A World of Information in Data-driven Art – Not Your Grandma’s Dashboard

Posted to Data Art  |  Nathan Yau

Wired Magazine recently did a feature on data-driven art.

The above image is Jason Salavon’s work that shows U.S. population by county. The technically-minded readers might be thinking, “I don’t get it. What am I seeing here? I don’t even know what county has the greatest population.” I understand where you’re coming from, but hey, it’s art not a status update.

Get past that that analysis-only state, and you’ll appreciate the beauty that comes out of the data. It’s art spawned from data the creator had no control over. The data tells a story of form and patterns, which is very different from a person telling a story with data.

Alison Mealey’s project, A Little Unreal and Alex Dragulesco’s Spam Architecture are also featured. Beautiful work.

A Little Unreal by Alison Mealey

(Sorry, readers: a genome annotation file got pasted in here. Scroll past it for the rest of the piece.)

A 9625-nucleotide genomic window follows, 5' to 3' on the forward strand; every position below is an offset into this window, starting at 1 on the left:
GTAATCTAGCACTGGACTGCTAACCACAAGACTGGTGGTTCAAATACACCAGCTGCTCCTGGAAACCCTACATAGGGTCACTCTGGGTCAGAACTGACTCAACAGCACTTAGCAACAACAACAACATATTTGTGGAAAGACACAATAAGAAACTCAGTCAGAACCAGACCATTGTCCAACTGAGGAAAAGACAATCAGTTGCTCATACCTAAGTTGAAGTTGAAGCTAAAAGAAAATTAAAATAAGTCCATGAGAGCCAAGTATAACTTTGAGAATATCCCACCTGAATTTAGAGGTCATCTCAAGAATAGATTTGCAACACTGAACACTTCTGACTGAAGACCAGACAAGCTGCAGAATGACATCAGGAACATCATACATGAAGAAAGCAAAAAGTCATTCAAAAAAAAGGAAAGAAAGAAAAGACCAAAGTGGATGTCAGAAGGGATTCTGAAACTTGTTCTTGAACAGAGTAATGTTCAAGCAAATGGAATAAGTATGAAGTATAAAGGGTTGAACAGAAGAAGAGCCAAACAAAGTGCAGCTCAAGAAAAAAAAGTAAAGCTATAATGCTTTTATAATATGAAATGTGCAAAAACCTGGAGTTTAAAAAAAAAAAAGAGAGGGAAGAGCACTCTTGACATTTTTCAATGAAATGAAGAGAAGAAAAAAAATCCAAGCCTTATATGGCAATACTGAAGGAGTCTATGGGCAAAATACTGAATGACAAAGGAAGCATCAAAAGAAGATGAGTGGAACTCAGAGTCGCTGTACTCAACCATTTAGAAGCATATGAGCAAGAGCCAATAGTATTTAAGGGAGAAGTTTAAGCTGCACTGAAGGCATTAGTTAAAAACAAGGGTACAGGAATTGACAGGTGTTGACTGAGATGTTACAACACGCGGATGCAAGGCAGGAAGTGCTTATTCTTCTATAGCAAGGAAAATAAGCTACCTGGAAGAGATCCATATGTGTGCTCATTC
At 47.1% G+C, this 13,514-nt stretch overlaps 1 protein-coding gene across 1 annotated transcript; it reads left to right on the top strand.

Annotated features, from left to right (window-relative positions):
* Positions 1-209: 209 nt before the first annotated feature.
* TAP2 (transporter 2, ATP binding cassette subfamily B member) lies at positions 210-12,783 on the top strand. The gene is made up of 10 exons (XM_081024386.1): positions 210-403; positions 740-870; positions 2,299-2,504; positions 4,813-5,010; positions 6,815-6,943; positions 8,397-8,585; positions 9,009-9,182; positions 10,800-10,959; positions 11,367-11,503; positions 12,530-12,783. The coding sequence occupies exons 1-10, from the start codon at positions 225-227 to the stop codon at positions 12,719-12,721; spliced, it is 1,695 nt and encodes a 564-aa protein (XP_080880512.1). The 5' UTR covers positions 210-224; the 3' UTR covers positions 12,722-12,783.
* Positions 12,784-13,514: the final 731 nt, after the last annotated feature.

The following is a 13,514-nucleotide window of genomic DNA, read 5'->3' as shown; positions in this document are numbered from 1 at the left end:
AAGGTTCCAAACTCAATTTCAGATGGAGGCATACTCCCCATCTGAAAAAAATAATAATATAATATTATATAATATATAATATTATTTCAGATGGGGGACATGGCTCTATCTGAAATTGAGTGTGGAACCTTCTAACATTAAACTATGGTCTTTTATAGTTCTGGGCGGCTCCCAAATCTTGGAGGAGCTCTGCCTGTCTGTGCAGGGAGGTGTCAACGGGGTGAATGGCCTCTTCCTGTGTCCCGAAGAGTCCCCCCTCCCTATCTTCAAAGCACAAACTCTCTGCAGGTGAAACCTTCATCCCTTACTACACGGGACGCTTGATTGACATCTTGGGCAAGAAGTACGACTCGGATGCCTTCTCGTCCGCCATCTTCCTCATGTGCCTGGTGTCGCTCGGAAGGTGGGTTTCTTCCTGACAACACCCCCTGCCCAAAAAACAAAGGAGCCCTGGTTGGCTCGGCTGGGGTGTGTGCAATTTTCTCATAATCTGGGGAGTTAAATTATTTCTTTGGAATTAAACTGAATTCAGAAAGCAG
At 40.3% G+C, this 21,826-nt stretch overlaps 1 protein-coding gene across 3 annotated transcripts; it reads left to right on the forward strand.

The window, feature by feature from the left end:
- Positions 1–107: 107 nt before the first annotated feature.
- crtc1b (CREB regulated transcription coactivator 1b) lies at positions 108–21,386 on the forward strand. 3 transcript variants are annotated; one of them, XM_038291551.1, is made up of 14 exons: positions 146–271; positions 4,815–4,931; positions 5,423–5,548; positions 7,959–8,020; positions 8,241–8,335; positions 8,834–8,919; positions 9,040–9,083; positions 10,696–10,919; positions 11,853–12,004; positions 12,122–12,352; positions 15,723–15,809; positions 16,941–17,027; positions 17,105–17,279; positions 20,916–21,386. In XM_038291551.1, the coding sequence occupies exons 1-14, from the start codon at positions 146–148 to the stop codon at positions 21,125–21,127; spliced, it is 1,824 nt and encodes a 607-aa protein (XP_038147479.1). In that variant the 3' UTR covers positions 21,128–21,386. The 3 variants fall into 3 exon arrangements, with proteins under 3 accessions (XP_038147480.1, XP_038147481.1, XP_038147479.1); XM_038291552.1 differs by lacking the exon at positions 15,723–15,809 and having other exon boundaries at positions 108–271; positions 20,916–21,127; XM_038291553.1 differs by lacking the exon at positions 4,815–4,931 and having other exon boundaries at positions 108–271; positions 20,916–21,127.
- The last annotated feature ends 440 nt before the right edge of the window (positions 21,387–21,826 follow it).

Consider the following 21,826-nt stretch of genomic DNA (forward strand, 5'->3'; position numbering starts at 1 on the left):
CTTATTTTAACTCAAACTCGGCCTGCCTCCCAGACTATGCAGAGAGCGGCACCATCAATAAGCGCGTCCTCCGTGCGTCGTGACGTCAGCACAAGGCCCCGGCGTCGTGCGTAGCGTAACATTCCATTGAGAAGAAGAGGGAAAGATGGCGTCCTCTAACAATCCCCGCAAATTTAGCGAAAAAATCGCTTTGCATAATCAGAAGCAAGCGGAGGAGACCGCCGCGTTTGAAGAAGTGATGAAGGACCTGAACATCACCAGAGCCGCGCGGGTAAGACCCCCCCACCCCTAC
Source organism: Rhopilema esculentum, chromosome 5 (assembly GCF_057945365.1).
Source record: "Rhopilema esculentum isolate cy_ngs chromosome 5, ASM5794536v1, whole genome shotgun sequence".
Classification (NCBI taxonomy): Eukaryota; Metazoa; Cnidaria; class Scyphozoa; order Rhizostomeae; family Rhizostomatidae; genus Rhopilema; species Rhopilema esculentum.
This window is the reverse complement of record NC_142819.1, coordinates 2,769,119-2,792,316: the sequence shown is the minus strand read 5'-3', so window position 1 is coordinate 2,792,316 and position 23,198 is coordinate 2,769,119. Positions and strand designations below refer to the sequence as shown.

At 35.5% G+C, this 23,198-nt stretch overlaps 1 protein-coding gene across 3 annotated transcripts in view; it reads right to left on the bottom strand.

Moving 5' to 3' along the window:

Spam Architecture by Dragulesco

[via FlowingData group | Thanks Iman]

3 Comments

Favorites

Reviving the Statistical Atlas of the United States with New Data

Due to budget cuts, there is no plan for an updated atlas. So I recreated the original 1870 Atlas using today’s publicly available data.

Marrying Age

People get married at various ages, but there are definite trends that vary across demographic groups. What do these trends look like?

Unemployment in America, Mapped Over Time

Watch the regional changes across the country from 1990 to 2016.

Real Chart Rules to Follow

There are rules—usually for specific chart types meant to be read in a specific way—that you shouldn’t break. When they are, everyone loses. This is that small handful.